9. Control probes It is recommended that a control probe be used in all experiments where deletions are expected. This probe should be of the same type as the probe under test; i.e. a centromere probe is not a suitable control for a locus-specific probe. It is not recommended that 13q14 and p53 probes are used to control for each other because of the difficulty of interpreting cases where both are deleted. It is not felt necessary to use control probes for break-apart, dual fusion or trisomy probes as residual non-plasma cells can be used to assess hybridisation efficiency for these.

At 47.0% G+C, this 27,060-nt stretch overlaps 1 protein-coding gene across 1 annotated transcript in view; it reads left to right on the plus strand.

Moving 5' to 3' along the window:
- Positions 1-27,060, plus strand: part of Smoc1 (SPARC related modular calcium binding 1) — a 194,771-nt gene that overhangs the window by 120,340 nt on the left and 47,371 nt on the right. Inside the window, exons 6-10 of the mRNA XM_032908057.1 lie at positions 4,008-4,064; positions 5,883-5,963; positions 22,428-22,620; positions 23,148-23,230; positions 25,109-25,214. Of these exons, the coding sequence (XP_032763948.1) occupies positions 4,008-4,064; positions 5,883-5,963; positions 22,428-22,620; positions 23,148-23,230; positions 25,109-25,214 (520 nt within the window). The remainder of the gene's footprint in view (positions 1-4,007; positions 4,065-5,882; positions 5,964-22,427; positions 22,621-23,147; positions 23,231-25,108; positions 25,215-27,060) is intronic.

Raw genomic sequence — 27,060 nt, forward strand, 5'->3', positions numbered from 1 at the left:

10. Number of analysts Provided the previous recommendations are followed all or most of cells being scored will be plasma cells and most of the important abnormalities are likely to be present in the majority of these. Thus a single experienced analyst is considered adequate to examine the majority of cases. However, results should always be checked where there is an equivocal signal pattern or where purified plasma cells make up less than 30% of the cells. Smaller labs are recommended to use 2 analysts with a third to check any results with a discrepancy of >5%.
11. Number of cells to score It is recommended that 100 cells be scored wherever possible. In exceptional circumstances an abnormal result in as few as 20 confirmed plasma cells is acceptable if at least 15 are abnormal.